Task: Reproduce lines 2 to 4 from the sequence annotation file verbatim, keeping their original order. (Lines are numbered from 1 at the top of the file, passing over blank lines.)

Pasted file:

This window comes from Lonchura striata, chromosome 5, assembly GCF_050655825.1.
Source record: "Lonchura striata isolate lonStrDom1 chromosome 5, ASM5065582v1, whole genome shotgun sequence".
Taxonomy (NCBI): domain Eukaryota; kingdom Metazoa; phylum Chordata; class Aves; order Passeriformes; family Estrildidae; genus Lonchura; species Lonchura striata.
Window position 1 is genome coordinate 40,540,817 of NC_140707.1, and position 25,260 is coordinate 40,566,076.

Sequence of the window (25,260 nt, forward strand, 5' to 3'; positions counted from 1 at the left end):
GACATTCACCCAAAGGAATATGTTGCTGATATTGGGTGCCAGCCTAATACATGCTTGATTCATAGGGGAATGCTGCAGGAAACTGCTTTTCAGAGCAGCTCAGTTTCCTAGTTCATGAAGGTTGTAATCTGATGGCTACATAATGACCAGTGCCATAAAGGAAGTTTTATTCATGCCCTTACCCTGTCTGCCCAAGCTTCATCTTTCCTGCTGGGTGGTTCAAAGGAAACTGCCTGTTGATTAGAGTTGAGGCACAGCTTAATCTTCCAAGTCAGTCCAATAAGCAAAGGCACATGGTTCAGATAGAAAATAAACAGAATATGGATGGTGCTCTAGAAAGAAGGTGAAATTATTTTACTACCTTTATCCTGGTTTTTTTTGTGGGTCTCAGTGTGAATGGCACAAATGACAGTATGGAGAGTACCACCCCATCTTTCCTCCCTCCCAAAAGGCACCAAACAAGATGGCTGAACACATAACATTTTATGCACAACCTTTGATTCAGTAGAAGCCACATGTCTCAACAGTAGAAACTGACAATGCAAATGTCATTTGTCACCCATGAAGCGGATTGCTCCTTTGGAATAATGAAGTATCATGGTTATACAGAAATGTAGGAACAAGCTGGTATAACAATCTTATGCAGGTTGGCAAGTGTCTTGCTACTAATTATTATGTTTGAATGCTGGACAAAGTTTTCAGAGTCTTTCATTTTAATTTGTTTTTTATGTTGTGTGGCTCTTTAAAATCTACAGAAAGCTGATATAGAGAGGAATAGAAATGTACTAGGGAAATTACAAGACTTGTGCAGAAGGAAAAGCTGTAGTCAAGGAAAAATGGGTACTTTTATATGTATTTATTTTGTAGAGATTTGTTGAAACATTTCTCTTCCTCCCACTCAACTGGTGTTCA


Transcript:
Source record: "Lonchura striata isolate lonStrDom1 chromosome 5, ASM5065582v1, whole genome shotgun sequence".
Taxonomy (NCBI): domain Eukaryota; kingdom Metazoa; phylum Chordata; class Aves; order Passeriformes; family Estrildidae; genus Lonchura; species Lonchura striata.
Window position 1 is genome coordinate 40,540,817 of NC_140707.1, and position 25,260 is coordinate 40,566,076.